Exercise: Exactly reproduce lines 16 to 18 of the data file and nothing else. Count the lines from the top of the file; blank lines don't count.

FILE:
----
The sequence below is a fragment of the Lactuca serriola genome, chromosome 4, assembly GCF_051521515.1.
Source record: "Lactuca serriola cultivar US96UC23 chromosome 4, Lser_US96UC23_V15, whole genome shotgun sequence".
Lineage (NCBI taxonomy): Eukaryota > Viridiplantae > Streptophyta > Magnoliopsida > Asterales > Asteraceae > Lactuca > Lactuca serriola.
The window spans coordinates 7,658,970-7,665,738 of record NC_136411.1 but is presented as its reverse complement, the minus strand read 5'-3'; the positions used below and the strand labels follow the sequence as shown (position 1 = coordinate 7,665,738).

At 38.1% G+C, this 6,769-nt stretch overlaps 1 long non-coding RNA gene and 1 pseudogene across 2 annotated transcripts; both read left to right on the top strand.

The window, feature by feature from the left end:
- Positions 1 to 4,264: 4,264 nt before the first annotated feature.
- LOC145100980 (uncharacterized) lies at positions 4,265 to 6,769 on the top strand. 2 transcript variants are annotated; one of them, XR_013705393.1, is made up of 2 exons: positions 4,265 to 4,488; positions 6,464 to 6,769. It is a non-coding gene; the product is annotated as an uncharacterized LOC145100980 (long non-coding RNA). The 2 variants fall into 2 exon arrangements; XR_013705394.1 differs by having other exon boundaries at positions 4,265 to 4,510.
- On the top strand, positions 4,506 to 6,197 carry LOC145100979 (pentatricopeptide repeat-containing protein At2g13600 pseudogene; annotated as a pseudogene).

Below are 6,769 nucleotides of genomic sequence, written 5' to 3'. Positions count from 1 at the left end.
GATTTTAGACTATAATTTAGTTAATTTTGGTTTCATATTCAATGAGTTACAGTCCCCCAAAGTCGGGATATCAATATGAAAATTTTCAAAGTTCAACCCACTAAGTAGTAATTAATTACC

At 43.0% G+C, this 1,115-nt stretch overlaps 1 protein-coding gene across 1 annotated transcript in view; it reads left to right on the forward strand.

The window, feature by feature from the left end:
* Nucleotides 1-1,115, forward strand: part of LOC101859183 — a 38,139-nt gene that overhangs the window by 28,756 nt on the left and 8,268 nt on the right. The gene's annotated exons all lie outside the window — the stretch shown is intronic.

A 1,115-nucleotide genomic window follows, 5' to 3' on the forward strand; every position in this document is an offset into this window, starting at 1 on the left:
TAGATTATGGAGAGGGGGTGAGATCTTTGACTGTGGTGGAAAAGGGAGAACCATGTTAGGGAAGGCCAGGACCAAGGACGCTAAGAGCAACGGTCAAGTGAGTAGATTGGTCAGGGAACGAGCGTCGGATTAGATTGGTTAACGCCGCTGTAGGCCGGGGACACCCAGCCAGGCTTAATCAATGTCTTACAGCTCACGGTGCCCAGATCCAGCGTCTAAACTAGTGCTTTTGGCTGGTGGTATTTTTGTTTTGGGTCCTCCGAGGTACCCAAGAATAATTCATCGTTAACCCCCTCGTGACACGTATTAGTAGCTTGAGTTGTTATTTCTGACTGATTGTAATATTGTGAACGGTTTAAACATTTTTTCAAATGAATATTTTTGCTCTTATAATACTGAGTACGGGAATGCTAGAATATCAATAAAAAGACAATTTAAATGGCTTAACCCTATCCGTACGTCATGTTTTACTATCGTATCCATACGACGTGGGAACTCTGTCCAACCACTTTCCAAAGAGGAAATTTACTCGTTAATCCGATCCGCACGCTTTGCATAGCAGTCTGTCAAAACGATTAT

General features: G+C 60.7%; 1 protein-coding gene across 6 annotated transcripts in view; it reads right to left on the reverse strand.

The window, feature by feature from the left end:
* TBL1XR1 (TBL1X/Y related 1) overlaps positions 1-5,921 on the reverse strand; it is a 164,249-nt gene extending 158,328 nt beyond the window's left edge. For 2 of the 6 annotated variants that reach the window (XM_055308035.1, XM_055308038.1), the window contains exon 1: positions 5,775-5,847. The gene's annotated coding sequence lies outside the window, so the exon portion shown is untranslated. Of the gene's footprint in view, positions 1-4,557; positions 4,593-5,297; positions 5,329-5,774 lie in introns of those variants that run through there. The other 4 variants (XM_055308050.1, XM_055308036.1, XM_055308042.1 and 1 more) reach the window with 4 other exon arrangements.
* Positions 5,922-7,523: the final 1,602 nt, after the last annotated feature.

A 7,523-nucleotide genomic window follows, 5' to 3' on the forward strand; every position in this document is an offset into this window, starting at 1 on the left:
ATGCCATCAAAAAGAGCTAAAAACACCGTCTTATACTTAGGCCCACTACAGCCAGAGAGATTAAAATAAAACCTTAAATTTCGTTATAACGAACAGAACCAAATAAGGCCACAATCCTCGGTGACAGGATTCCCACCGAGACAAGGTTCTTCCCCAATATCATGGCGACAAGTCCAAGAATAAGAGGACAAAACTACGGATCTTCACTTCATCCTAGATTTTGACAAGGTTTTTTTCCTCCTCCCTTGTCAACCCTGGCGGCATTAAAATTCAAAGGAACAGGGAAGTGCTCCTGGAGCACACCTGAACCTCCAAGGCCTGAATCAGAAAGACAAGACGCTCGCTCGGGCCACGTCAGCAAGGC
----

TAGATTATGGAGAGGGGGTGAGATCTTTGACTGTGGTGGAAAAGGGAGAACCATGTTAGGGAAGGCCAGGACCAAGGACGCTAAGAGCAACGGTCAAGTGAGTAGATTGGTCAGGGAACGAGCGTCGGATTAGATTGGTTAACGCCGCTGTAGGCCGGGGACACCCAGCCAGGCTTAATCAATGTCTTACAGCTCACGGTGCCCAGATCCAGCGTCTAAACTAGTGCTTTTGGCTGGTGGTATTTTTGTTTTGGGTCCTCCGAGGTACCCAAGAATAATTCATCGTTAACCCCCTCGTGACACGTATTAGTAGCTTGAGTTGTTATTTCTGACTGATTGTAATATTGTGAACGGTTTAAACATTTTTTCAAATGAATATTTTTGCTCTTATAATACTGAGTACGGGAATGCTAGAATATCAATAAAAAGACAATTTAAATGGCTTAACCCTATCCGTACGTCATGTTTTACTATCGTATCCATACGACGTGGGAACTCTGTCCAACCACTTTCCAAAGAGGAAATTTACTCGTTAATCCGATCCGCACGCTTTGCATAGCAGTCTGTCAAAACGATTAT

General features: G+C 60.7%; 1 protein-coding gene across 6 annotated transcripts in view; it reads right to left on the reverse strand.

The window, feature by feature from the left end: